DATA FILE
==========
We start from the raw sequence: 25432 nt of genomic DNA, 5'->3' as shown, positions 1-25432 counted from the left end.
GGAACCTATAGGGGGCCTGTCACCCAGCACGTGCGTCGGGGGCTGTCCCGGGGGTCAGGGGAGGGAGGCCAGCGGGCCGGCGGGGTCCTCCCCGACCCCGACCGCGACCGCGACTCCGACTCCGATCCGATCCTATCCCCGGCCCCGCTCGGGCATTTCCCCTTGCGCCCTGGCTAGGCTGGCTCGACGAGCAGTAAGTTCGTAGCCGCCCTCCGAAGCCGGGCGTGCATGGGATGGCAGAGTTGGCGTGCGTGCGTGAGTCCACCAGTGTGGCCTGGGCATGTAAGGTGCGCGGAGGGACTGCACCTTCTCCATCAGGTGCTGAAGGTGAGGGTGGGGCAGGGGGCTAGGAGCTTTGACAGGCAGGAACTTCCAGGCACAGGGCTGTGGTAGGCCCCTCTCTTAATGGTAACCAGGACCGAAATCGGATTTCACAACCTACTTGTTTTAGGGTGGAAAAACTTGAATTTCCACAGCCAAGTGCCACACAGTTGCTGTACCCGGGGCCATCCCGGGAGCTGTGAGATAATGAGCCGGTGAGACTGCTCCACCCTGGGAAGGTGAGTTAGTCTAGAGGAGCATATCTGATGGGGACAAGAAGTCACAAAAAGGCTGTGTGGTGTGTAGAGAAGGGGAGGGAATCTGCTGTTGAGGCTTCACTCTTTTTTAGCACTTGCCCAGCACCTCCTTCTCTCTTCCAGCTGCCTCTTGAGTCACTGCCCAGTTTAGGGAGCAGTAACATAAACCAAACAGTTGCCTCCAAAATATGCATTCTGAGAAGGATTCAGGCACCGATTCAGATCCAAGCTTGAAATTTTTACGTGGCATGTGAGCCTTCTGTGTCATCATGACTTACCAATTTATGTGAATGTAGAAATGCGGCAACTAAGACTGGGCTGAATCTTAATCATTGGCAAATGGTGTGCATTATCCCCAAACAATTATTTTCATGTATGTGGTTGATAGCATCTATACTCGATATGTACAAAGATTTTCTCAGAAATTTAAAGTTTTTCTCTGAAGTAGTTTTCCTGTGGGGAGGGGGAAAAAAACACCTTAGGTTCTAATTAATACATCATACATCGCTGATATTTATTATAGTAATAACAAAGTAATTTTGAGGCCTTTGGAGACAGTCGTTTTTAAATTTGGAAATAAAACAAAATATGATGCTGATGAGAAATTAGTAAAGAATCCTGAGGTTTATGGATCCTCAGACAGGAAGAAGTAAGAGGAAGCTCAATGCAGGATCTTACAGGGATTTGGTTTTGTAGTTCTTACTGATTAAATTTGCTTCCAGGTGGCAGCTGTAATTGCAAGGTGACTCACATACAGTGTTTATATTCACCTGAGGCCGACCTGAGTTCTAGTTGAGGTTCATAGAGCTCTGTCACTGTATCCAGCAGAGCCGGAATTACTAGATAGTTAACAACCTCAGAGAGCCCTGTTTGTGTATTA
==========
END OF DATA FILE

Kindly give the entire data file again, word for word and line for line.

We start from the raw sequence: 25432 nt of genomic DNA, 5'->3' as shown, positions 1-25432 counted from the left end.
GGAACCTATAGGGGGCCTGTCACCCAGCACGTGCGTCGGGGGCTGTCCCGGGGGTCAGGGGAGGGAGGCCAGCGGGCCGGCGGGGTCCTCCCCGACCCCGACCGCGACCGCGACTCCGACTCCGATCCGATCCTATCCCCGGCCCCGCTCGGGCATTTCCCCTTGCGCCCTGGCTAGGCTGGCTCGACGAGCAGTAAGTTCGTAGCCGCCCTCCGAAGCCGGGCGTGCATGGGATGGCAGAGTTGGCGTGCGTGCGTGAGTCCACCAGTGTGGCCTGGGCATGTAAGGTGCGCGGAGGGACTGCACCTTCTCCATCAGGTGCTGAAGGTGAGGGTGGGGCAGGGGGCTAGGAGCTTTGACAGGCAGGAACTTCCAGGCACAGGGCTGTGGTAGGCCCCTCTCTTAATGGTAACCAGGACCGAAATCGGATTTCACAACCTACTTGTTTTAGGGTGGAAAAACTTGAATTTCCACAGCCAAGTGCCACACAGTTGCTGTACCCGGGGCCATCCCGGGAGCTGTGAGATAATGAGCCGGTGAGACTGCTCCACCCTGGGAAGGTGAGTTAGTCTAGAGGAGCATATCTGATGGGGACAAGAAGTCACAAAAAGGCTGTGTGGTGTGTAGAGAAGGGGAGGGAATCTGCTGTTGAGGCTTCACTCTTTTTTAGCACTTGCCCAGCACCTCCTTCTCTCTTCCAGCTGCCTCTTGAGTCACTGCCCAGTTTAGGGAGCAGTAACATAAACCAAACAGTTGCCTCCAAAATATGCATTCTGAGAAGGATTCAGGCACCGATTCAGATCCAAGCTTGAAATTTTTACGTGGCATGTGAGCCTTCTGTGTCATCATGACTTACCAATTTATGTGAATGTAGAAATGCGGCAACTAAGACTGGGCTGAATCTTAATCATTGGCAAATGGTGTGCATTATCCCCAAACAATTATTTTCATGTATGTGGTTGATAGCATCTATACTCGATATGTACAAAGATTTTCTCAGAAATTTAAAGTTTTTCTCTGAAGTAGTTTTCCTGTGGGGAGGGGGAAAAAAACACCTTAGGTTCTAATTAATACATCATACATCGCTGATATTTATTATAGTAATAACAAAGTAATTTTGAGGCCTTTGGAGACAGTCGTTTTTAAATTTGGAAATAAAACAAAATATGATGCTGATGAGAAATTAGTAAAGAATCCTGAGGTTTATGGATCCTCAGACAGGAAGAAGTAAGAGGAAGCTCAATGCAGGATCTTACAGGGATTTGGTTTTGTAGTTCTTACTGATTAAATTTGCTTCCAGGTGGCAGCTGTAATTGCAAGGTGACTCACATACAGTGTTTATATTCACCTGAGGCCGACCTGAGTTCTAGTTGAGGTTCATAGAGCTCTGTCACTGTATCCAGCAGAGCCGGAATTACTAGATAGTTAACAACCTCAGAGAGCCCTGTTTGTGTATTA